01 May Melanoma/Skin Cancer Detection and Prevention Month
Skin cancer is the most common type of cancer in the United States. Ultraviolet (UV) radiation from the sun is the main cause of skin cancer. UV radiation can also come from tanning booths or sunlamps. The most dangerous kind of skin cancer is called melanoma.
The good news? Skin cancer can almost always be cured when it’s found and treated early — even melanoma. Communities, health professionals, and families can work together to prevent skin cancer or detect it early on.
Take Steps to Prevent Skin Cancer
The best way to prevent skin cancer is to protect your skin from the sun and other sources of ultraviolet (UV) rays.
To protect your skin:
- Stay in the shade as much as possible between 10 a.m. and 4 p.m.
- Use sunscreen with SPF 15 or higher.
- Cover up with long sleeves, long pants or a skirt, a hat, and sunglasses.
- Avoid indoor tanning.
Why do I need to protect my skin?
Protecting your skin today may help prevent skin cancer later in life. Most skin cancer appears after age 50, but skin damage from the sun can start during childhood.
Taking steps to prevent skin cancer may also help prevent:
- Blotches or spots on your skin
- Other damage to your skin and eyes
What causes skin cancer?
Ultraviolet (UV) radiation from the sun is the main cause of skin cancer. UV radiation can also come from tanning beds, tanning booths, or sunlamps.
Anyone can get skin cancer. The risk is highest for people with:
- Fair (white or light-colored) skin with freckles
- Blond or red hair
- Blue or green eyes
You are at higher risk for the most dangerous type of skin cancer (melanoma) if you have:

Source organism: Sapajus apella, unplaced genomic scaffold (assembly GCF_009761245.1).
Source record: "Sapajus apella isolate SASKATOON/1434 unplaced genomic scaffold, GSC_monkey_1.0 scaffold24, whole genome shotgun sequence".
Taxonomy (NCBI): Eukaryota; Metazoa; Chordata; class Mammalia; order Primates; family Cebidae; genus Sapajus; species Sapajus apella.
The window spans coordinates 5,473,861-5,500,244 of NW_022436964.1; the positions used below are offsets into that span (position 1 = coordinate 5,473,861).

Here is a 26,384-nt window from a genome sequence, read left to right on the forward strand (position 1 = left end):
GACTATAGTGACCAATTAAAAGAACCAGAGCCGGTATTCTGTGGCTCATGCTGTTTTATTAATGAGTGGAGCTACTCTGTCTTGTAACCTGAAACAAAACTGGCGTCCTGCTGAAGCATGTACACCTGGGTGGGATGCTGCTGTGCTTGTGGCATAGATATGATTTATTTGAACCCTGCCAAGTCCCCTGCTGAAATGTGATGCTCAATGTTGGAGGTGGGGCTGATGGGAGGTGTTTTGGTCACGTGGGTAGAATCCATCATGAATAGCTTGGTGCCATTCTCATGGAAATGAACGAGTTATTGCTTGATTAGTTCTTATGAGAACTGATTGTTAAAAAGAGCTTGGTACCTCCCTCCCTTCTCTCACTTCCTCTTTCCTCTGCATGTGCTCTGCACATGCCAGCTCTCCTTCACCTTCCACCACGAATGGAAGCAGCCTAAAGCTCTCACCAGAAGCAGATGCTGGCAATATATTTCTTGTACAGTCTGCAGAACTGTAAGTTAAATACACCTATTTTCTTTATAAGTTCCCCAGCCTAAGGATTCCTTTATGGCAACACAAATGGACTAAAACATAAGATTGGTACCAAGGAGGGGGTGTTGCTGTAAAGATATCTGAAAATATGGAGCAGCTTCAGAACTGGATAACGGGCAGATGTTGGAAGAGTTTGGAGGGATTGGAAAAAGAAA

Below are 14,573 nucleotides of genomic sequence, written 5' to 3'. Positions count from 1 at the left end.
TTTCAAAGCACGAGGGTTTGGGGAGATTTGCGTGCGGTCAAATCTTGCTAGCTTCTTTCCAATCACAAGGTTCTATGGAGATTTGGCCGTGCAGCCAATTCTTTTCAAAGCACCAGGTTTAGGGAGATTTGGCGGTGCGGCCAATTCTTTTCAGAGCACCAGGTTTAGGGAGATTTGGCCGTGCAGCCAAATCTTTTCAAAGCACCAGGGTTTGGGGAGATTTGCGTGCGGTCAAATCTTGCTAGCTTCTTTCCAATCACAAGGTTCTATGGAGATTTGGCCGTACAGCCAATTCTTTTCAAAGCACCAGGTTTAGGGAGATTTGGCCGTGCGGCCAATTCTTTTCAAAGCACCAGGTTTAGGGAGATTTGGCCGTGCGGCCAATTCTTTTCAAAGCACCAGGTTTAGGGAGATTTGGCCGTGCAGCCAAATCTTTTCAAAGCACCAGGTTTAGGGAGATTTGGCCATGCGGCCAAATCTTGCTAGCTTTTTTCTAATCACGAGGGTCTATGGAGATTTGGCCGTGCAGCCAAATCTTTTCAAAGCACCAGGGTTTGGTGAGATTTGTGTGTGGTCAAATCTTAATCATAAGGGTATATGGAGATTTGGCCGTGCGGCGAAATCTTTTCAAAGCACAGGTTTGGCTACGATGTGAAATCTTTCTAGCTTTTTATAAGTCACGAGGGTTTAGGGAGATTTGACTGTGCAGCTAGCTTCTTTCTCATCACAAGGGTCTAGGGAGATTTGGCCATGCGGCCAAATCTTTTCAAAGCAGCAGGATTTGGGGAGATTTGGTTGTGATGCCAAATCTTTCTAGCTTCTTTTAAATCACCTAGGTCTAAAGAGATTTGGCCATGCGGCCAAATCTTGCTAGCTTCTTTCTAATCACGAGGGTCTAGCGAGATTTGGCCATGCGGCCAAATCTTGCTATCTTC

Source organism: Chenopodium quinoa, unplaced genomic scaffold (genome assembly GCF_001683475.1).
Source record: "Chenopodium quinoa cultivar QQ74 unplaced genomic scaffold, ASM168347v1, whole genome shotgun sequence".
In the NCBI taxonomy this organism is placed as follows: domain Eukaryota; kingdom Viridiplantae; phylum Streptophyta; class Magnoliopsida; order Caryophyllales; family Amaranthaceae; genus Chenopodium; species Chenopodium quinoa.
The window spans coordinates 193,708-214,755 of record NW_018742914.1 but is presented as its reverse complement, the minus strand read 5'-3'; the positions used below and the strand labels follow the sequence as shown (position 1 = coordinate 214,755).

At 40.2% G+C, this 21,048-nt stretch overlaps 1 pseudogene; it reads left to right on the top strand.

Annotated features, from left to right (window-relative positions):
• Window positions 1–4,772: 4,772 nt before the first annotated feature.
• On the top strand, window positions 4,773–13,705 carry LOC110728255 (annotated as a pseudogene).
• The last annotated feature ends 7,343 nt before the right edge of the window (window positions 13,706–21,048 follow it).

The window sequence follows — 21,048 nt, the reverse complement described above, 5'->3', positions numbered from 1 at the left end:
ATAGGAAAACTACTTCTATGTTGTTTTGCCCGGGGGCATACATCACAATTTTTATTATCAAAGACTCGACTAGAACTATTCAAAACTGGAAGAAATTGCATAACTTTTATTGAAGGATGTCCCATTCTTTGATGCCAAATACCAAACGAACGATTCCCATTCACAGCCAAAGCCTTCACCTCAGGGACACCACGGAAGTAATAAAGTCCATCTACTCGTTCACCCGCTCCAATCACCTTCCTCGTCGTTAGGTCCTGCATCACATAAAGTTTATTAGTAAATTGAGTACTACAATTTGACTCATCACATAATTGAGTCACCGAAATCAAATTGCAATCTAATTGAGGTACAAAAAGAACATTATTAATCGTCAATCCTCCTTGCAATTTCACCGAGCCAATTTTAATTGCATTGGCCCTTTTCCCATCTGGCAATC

- Unusual moles (moles that change color, grow unevenly, or change in texture)
- A large number of moles (more than 50)
- A family history of melanoma or unusual moles
- Fair skin that burns easily
- A personal history of many blistering sunburns, especially when you were a child or teenager
Find out more about unusual moles and melanoma risk. Talk with your doctor or nurse if you are concerned.
Take these simple steps to help prevent skin cancer.
Cover up with long sleeves, a hat, and sunglasses.
Wear a long-sleeved shirt and long pants or a long skirt. Clothes made from tightly woven fabrics are best.
Wear a hat – a hat with a wide brim that protects your face and neck works best. Avoid straw hats with holes that let sunlight through. If you wear a baseball cap or visor, be sure to protect your ears and the back of your neck with sunscreen.
Wear sunglasses that block UV light. This will help protect your eyes and the skin around them from sun damage. Wrap-around sunglasses are best, because they block UV rays from the side.
Stay in the shade between 10 a.m. and 4 p.m.
The sun’s rays are the strongest from mid-morning to late afternoon. Try to stay out of the sun during these hours. If you are outside, stay in the shade – like under a tree or umbrella.
Use sunscreen with SPF 15 or higher.
Use sunscreen with both UVA and UVB protection. Check the expiration date on the bottle to make sure it’s not out of date.
To get the most protection:
- Wear sunscreen even on cloudy days. UV rays can still harm your skin through the clouds.
- Plan ahead – put sunscreen on 30 minutes before you go outside. Put on more sunscreen every 2 hours and after you swim or sweat.
- Be sure to use enough sunscreen (a handful). Don’t forget to apply it to your ears, hands, feet, the back of your neck, and any part of your scalp that isn’t covered by hair.
- Use lip balm with sunscreen to protect your lips.
- If you wear very lightweight clothing (like a beach cover-up or thin T-shirt), put sunscreen on under your clothes.
Take Action: Healthy Habits
Avoid indoor tanning.
Tanning beds, tanning booths, and sunlamps are not any safer than tanning in the sun.
Just like tanning in the sun, indoor tanning can cause skin cancer, wrinkles, age spots, and other damage to your skin and eyes. Read more about the risks of indoor tanning.
Check your skin regularly.
See a doctor or nurse right away if you notice:
- A new growth on your skin
- An existing growth that has changed in size, shape, color, or feel
- A mole that bleeds or a sore that doesn’t heal
Most changes are harmless, but only a doctor or Nurse Practitioner can only determine, call to schedule your skin check today.